After that initial pleading process is over, the parties then engage in discovery. Discovery refers to the process of gathering information from the other side or a third party. Discovery is very important in determining the merits of a case, evaluating strengths and weaknesses, quantifying harm, and figuring out the evidence likely to be presented at trial. Discovery is the most time consuming part of a case; it involves several different methods. First, one side can ask the other side certain questions that require written, signed, and notarized responses; these questions are called Interrogatories. Secondly, a party can request the other party produce various documents; this type of request is called Requests for Production. Third, a party may ask the other side to admit certain statements and facts; this is called a Request for Admission. Additionally, the parties can formally ask questions of the other side’s witnesses through depositions, to determine what they know about the case and what they may say at trial. These questions and answers during a deposition are recorded by a court reporter and may be used as trial to rebut what the witness contends at trial, if there is an inconsistency. Additionally, sometimes, the deposition testimony may be used in place of an actual witness’ testimony if the witness is unavailable at trial.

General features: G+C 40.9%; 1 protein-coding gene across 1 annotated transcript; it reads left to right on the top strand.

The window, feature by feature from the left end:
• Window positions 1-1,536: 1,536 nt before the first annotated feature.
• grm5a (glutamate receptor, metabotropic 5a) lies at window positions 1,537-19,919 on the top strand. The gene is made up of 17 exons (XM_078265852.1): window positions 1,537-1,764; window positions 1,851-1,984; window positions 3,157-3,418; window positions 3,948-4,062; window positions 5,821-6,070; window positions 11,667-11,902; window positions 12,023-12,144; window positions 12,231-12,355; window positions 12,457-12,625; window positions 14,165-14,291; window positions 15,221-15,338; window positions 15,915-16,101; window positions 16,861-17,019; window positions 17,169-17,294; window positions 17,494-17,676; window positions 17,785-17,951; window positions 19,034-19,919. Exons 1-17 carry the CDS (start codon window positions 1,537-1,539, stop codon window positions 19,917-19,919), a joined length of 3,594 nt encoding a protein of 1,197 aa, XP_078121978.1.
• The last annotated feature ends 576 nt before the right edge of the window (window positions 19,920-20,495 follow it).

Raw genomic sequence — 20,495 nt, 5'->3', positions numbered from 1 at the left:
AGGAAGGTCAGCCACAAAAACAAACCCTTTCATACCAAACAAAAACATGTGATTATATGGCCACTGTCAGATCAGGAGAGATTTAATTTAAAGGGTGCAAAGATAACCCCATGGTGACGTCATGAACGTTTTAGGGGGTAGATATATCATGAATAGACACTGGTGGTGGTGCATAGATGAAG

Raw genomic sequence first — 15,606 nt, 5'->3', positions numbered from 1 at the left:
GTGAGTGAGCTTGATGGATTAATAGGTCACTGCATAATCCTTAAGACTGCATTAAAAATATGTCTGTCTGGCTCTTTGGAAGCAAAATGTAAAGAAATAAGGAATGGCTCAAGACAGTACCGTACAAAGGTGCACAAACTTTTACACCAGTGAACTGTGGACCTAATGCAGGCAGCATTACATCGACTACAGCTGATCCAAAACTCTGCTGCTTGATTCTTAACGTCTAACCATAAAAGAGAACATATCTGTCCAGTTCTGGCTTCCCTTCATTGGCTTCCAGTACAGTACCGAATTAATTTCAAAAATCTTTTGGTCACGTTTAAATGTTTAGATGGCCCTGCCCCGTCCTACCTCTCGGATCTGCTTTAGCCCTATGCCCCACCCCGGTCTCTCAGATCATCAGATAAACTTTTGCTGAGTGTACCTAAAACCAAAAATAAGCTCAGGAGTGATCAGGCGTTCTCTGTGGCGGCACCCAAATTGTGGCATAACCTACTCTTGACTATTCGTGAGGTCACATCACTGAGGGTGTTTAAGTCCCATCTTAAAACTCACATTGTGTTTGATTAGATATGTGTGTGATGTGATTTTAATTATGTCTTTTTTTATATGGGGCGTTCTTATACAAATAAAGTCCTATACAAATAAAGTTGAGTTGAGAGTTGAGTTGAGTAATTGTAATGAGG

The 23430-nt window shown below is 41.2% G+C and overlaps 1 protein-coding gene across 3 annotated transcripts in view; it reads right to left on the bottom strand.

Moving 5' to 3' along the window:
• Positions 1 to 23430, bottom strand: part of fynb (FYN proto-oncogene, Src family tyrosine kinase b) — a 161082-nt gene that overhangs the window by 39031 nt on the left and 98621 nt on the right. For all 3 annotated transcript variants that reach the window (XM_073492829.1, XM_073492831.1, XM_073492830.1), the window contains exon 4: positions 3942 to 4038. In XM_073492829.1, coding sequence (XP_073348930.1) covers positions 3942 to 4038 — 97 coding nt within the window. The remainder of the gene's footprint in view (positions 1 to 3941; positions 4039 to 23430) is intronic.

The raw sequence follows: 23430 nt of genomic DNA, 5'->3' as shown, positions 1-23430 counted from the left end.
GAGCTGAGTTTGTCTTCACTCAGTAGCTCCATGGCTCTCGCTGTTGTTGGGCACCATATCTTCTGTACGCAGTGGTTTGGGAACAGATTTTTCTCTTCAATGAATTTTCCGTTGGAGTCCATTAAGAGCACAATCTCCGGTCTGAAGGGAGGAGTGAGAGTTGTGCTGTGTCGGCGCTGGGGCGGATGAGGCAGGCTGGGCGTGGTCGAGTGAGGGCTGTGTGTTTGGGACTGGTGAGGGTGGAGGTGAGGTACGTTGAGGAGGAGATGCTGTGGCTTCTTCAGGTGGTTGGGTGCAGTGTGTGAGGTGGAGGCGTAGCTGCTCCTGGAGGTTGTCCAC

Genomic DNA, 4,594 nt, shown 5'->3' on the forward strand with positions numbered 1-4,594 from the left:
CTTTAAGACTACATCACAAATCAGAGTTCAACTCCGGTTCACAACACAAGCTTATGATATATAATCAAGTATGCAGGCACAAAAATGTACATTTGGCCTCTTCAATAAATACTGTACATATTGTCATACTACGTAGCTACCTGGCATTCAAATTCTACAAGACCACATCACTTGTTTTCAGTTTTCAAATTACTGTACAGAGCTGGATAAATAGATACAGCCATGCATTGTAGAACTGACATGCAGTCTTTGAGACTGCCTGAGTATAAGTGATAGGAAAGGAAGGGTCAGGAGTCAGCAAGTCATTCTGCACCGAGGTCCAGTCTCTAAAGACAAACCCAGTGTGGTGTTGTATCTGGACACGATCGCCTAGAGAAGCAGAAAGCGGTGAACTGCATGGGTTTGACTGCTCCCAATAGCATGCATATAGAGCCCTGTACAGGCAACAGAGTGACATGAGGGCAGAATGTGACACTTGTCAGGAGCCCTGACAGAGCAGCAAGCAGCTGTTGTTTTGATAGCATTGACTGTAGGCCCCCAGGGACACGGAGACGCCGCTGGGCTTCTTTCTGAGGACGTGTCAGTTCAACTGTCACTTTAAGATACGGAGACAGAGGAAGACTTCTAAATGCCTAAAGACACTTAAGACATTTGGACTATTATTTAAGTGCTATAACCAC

Expert witnesses require special attention and preparation. Often, some allegation or defense requires expert testimony to support or refute it. Experts work carefully with their side’s attorneys to help prepare the case for trial.
After the discovery process, assuming the case does not settle, then the case will proceed to a trial. The party who loses at trial then has the option of appealing the trial decision, or asking a higher court to review it.
While filing a lawsuit can be a daunting process, knowing the basic chronological steps of the pretrial process can be helpful in understanding what to anticipate. While every case is different and the above was meant only as a basic overview, (for example, a Motion for Summary Judgment which the Judge grants can also dispose of the case), the attorneys at Saunders Law Group can answer any specific questions you have about the different phases of a lawsuit. Call today.
Related to This
You can trust your family, business, or personal injury case to our compassionate but objective attorneys.Saunders Law Group